That nature and trees even figure in contemporary art is almost anomalous. In concept, artists working with nature and environmental subject matter operate in a postlandscape genre, a term coined to identify artists who examine relationships between nature and culture and issues such as land use, urbanization, technology, and globalization. In many respects, they are the inheritors of the philosophies and practices of land art.55 Yet, many of these artists, Jacobs included, recall Immanuel Kant’s ideas about nature, beauty, and the sublime. In addition to these works by Christo and Jeanne-Claude and Beuys, Jacobs’s work triggers comparison with three other contemporary artists, whose orientations are sympathetic to hers. They all make works using trees collaboratively, albeit in different media.

Zoe Leonard (b. Liberty, New York, 1961) is a photographer and installation artist who has chosen to document the transition of culture and society into the digital age. Her early aerial photographs of urban landscapes are meditations that relate well to the timelessness and placelessness of Jacobs’s paintings. Leonard’s photographs of trees in urban landscapes underscore the restless and relentless competition in contemporary topographies, the battle between nature and man. “She punctuates narratives of representation, as found in cityscapes, landscapes, and museums in order to question them.” Fence + Tree, Out My Back Window (1998) shows a tree engulfing a section of fence and urban detritus, growing—even flourishing—“in spite of their enclosures—bursting out of them or absorbing them…. they’re also images of endurance. And symbiosis.” A related sculpture from 1997 made of a tree sawn apart and then reattached with supports and metal screws specifically subverted “the idealisation of ‘wild’ nature, traditional in nineteenth-century American photography and painting, replacing it with the uneasy cohabitation of culture with nature.”

In contrast to Zoe Leonard, Diana Thater (b. San Francisco, California, 1962) uses digital technology to create time-based (video) installations about and related to nature and landscape, under water, on land, and above the earth’s surface in deep space. She specifically credits the Hudson River School painters as a major influence on her work, as well as the filmmaker John Ford and author Mary Wollstonecraft Shelley. Thater’s installations address the question of “the relationship of modern technological vision to realms of nature and beauty…. questioning the very ‘naturalness’ of nature.” But Thater’s conclusion seems to be that “one cannot ever know nature. Rather, we attempt to know ourselves in relationship to it.” Moss Green Room (2001), a single monitor installation, was filmed from a car driving through the Redwood National and State Parks in northern California. The recorded video is nearly a pure, visual abstraction of trees in their natural habitat, looking at times more like a squeegee painting by Gerhard Richter than a video inspired by the Hudson River School.

In yet another approach, Ugo Rondinone (b. 1964, Brunnen, Switzerland) challenges the boundaries and relationships between time and displacement, fiction and reality, and artificial and natural environments. Rondinone’s work draws from his family’s Italian origins in the Sassi di Matera, an ancient city of cave dwellings that was home to the poorest families in an exceptionally impoverished land.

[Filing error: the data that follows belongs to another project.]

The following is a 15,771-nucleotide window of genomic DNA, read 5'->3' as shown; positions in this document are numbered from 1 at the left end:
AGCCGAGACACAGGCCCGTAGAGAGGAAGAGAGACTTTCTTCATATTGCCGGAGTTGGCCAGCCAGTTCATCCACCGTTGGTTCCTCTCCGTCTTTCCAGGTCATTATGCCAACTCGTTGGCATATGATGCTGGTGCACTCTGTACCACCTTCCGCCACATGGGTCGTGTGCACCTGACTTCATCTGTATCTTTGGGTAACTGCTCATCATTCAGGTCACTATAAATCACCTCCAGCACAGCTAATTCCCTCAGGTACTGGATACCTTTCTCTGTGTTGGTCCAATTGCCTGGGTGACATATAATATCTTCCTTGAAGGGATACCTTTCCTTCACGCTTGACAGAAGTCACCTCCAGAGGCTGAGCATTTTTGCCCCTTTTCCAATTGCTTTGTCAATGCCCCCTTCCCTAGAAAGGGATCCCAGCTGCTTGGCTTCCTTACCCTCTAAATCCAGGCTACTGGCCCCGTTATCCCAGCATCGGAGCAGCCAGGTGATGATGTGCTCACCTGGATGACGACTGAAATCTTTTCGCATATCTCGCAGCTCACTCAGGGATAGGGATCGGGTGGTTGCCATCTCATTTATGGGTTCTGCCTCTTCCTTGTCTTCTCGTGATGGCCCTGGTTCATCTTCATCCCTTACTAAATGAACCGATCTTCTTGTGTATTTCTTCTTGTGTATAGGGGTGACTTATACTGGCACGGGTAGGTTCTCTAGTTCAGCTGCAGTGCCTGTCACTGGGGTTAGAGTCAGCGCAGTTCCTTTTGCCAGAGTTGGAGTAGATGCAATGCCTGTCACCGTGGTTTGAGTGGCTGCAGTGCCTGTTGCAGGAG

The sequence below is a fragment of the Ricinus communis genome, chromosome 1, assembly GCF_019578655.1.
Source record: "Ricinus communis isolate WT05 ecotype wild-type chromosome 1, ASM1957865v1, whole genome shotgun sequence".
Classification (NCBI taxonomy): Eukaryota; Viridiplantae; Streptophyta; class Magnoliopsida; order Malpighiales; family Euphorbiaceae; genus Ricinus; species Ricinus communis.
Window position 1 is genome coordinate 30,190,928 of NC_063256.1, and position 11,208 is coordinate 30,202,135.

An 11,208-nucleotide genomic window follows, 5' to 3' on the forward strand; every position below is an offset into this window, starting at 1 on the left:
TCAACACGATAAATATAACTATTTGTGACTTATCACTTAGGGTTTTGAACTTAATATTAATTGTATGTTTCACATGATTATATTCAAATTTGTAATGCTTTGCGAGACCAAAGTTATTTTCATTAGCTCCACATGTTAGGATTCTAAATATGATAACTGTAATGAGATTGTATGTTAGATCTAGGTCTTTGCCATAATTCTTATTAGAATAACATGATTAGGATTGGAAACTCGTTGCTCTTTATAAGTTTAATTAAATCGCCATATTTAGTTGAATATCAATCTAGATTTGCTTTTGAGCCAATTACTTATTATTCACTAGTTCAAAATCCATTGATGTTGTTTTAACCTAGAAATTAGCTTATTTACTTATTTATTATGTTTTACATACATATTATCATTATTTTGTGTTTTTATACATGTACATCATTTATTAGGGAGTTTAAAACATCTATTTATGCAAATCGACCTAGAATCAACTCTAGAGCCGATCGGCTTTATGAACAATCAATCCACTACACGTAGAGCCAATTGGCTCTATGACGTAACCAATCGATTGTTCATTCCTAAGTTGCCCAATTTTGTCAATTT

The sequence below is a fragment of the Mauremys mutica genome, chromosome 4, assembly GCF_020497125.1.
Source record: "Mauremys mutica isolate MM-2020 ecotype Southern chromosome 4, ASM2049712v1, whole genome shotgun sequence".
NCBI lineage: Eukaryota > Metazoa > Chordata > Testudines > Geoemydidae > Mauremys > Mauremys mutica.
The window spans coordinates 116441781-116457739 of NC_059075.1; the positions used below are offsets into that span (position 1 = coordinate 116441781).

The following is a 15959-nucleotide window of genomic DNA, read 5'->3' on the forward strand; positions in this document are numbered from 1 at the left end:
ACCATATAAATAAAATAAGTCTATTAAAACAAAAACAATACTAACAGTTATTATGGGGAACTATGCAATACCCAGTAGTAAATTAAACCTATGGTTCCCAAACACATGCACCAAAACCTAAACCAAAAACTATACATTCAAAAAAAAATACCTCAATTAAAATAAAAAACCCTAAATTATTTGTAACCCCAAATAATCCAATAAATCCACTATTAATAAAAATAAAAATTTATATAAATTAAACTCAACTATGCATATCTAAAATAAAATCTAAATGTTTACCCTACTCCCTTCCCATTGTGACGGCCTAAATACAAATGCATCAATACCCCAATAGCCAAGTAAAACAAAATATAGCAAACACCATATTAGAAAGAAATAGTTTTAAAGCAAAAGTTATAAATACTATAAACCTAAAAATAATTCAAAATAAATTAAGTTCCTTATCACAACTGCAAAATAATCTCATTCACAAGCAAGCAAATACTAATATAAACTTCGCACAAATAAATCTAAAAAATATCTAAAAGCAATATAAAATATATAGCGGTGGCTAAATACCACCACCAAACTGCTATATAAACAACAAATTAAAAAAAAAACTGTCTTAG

“Landscapes are at the root of my work,” Rondinone says. “The whole of romantic imagery is in these landscapes. They portray a nostalgic view of time past.” Rondinone is specifically referring to the German Romanticists, such as the nineteenth-century painter Caspar David Friedrich. Friedrich was notable for depicting allegorical scenes with dazzling sunsets and dramatic vistas that were simultaneously generic, yet beautiful. “German Romanticism,” Rondinone continues, ”was the first movement to incorporate feelings and dreams and all the irrationality within the working process.” The intent of this artistic vernacular was to elevate the mind from the crowded confines of the increasingly urbanized world that emerged during the Industrial Revolution, when parks were designed to look like wilderness.

Rondinone began a personal exercise of drawing tree landscapes in 1989, many of which look like tributes to Friedrich, if not appropriations. Rondinone initiated his cast tree installations in 1996. In one project, he fabricated two seventeen-foot-tall casts of two-thousand-year-old olive trees. For Rondinone, the sculptures are both signifiers of time and memorials to his past. “A cast of a 2000 year old olive tree is a memoriam of condensed time. Through a cast olive tree one can experience the lapse of real time, frozen in its given form. It’s an experience of a different calibrated temporality. Time becomes a lived abstraction, where the shape of the ancient olive tree is formed by an accumulation of times, and the force of air, water, wind, and fire.”

There is a kindredness among these four artists grounded—no, rooted—in the natural environment and the passage of time. In contrast to the stark, shadowless black-and-white photographs of Zoe Leonard, and in distinction from the technological innovations of Diana Thater’s time-based media, and apart from Rondinone’s nostalgic cast sculptures, Jacobs’s work is discreet, even subtle. You cannot ignore it or forget it. Her work alerts us to natural realities that we frequently take for granted. Jacobs’s methods are the basis for a specific grammar for a language we can all read: nature. Her paintings read like life.